Educational TV. Things we learned from watching TV this week: 1) Having a filibuster where you don’t actually have to continuously speak from the floor of the Senate is like having a hunger strike where you stuff your face full of cheeseburgers (The Daily Show); 2) Lego Legolas is legless (The Colbert Report); 3) Hospitals have the world’s ugliest posters (The Mindy Project); 4) The song is wrong: Spiderman cannot do whatever a spider can. He can’t leave Guatemala without a passport or have sex with a spider (The Big Bang Theory); 5) Chuck Scarborough is anatomically a woman (30 Rock).
A quick shout out to this week’s scene-stealers: Meagen Fay was hilarious and Bernadette’s very soft-spoken mom on The Big Bang Theory, and both Florence Henderson and Gayle King were great playing themselves on 30 Rock.
Observations From Geek Heaven: Apparently, Stephen Colbert is a huge Tolkein geek (who knew?), so much so that he dedicated the entire week of The Colbert Report to The Hobbit, in which he has a cameo. The opening sequence and the interview set were even modified to add a Tolkein theme, and the week’s slate of guests included Martin Freeman, Ian McKellen, Andy Serkis and Peter Jackson. If you’re a big LOTR fan who’s been waiting with baited breath for The Hobbit, this was a fun run up to the film’s opening on Friday.
Also in the “just because it’s not a finale” category, Scandal has now run back to back episodes that would have made excellent cliffhangers for a midseason finish. Last week, we saw the President get shot. This week, we saw the Vice-President assume the office of President AND learned that the shooter was Huck (WTF?!!!). How will they top it next week, when they’re actually having a mid-season finale?
Joel McHale hosts the American Giving Awards on NBC on December 8.
The series premiere of Take It All airs on NBC on December 10.
Syfy Channel will air its 20th anniversary special on December 10. Included: clips from when it was “SciFi Channel.”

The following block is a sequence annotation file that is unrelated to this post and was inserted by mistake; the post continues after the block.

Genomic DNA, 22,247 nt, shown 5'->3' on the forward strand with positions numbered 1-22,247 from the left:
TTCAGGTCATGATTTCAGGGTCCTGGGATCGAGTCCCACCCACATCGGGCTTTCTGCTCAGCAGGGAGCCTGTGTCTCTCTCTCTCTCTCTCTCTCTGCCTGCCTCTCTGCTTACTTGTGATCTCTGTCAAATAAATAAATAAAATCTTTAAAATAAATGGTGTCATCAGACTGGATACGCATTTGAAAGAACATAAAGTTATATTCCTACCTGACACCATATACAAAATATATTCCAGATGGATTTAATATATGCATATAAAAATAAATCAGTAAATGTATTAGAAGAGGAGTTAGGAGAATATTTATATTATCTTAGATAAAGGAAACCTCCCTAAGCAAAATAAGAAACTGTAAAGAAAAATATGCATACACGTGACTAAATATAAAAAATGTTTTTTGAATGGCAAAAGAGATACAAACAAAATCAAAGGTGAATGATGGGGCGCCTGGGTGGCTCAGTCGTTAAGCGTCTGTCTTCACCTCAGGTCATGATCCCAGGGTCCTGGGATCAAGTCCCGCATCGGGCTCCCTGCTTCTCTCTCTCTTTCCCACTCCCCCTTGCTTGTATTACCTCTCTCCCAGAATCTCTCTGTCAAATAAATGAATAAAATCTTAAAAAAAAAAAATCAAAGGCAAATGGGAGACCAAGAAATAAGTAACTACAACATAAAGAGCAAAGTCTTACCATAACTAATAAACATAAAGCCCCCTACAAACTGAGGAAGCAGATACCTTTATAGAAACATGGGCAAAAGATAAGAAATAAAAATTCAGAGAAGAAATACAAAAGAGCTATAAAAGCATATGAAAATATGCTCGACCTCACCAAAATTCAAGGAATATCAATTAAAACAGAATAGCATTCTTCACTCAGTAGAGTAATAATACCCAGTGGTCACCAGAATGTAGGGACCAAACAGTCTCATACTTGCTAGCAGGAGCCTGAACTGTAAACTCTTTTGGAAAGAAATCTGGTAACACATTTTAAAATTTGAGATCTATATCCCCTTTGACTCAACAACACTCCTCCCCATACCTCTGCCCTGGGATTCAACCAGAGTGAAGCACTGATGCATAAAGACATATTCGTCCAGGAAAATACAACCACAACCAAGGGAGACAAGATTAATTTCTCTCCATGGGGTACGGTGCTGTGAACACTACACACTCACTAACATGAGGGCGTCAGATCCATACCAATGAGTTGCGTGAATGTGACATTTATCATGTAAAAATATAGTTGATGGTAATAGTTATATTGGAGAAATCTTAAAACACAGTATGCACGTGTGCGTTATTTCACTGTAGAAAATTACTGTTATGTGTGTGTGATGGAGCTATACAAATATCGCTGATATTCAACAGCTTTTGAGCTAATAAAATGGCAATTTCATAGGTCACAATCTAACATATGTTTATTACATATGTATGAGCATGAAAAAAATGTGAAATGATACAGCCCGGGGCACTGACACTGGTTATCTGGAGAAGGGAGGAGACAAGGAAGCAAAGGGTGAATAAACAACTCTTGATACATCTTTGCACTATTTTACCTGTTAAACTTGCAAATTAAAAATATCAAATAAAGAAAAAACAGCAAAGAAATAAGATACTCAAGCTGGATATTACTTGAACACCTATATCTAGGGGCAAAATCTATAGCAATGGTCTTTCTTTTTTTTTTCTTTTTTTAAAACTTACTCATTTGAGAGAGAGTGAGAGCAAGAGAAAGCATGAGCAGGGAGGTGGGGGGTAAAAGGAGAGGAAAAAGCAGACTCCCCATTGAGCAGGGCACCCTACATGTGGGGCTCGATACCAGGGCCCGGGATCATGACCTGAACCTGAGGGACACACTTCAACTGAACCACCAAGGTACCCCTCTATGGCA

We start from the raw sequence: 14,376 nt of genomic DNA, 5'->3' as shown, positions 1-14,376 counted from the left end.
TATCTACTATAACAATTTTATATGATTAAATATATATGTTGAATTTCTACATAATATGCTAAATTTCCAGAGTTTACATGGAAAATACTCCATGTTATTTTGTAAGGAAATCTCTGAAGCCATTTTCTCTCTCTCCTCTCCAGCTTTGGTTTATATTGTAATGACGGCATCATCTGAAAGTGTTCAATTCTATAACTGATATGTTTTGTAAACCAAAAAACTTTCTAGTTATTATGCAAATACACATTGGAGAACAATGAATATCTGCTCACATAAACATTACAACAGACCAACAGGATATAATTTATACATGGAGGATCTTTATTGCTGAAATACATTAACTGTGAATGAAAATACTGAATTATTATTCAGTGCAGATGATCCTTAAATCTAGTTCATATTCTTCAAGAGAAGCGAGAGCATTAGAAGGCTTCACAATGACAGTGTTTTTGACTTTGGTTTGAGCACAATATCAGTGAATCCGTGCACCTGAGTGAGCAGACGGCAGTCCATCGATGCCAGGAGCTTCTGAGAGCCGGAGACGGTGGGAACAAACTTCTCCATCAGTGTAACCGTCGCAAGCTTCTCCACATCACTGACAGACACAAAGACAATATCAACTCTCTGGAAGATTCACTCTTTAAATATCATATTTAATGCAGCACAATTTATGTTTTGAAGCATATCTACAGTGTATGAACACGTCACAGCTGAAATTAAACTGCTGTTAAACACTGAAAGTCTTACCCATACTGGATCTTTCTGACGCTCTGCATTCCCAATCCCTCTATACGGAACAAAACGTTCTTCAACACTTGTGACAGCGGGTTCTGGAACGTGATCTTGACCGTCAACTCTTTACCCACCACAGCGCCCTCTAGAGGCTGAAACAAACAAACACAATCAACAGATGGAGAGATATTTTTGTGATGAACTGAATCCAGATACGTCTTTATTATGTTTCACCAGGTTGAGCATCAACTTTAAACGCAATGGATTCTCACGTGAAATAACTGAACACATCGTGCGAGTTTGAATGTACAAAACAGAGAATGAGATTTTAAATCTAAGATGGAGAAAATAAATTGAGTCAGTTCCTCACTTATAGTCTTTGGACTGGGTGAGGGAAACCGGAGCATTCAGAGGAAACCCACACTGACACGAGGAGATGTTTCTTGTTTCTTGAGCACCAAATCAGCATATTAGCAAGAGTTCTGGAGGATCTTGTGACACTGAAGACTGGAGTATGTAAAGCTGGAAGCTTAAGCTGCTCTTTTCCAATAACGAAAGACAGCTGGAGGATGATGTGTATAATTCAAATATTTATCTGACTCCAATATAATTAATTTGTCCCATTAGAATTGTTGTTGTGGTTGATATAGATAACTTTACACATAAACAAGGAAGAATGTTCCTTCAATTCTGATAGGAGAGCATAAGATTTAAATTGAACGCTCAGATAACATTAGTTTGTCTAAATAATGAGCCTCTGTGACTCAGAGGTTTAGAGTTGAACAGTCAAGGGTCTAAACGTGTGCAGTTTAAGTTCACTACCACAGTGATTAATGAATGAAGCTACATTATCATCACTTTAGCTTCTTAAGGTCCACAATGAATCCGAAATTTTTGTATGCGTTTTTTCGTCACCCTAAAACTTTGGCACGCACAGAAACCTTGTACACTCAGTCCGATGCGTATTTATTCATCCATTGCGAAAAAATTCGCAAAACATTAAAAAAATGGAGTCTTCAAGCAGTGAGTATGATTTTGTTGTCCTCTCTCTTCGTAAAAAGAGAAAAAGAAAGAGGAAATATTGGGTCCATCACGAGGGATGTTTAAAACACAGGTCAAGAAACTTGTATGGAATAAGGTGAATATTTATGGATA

Storage Wars In New York airs its series premiere on A&E on December 11.
Barbara Walters’ 10 Most Fascinating People of 2012 will air on ABC on December 12.
Glee will air a Love, Actually homage episode on Fox on December 13.
Impractical Jokers airs its season premiere on TruTV on December 13.
Scandal airs its mid-season finale on ABC on December 13.
Winter In Portlandia airs on IFC Channel on December 14 because it’s Christmas for hipsters too.
TV’s a big place and I haven’t been to all of it yet. Got a favorite show you’d like me to comment on? Post a comment below, contact me on twitter @RobLazlo. or shoot me an email: RobNJ564@yahoo.com. I welcome your input!
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To each his or her own, but part of the appeal of Once Upon A Time was Regina's divine nastiness in Season 1. I have no problem with the character developing and growing, but her transformation is leaving a hole in the chemistry of the show that I'm hoping they fill (possibly with Cora, but who knows)
["In Season 2, Once Upon A Time decided to take one of TV’s tastiest villains, Regina (Lana Parilla), and fill her with remorse and self-doubt. In the process, Regina has become an increasingly sympathetic and marginally more interesting character, mostly as a result of consistently great performances from Lana Parilla, but the show has become decidedly less fun."]
I'm not interested in the show being "more fun". I'm interested in watching a complex tale unfold with complex characters. Perhaps this is why I've found it easier to embrace the show in its second season than I did when its first season aired.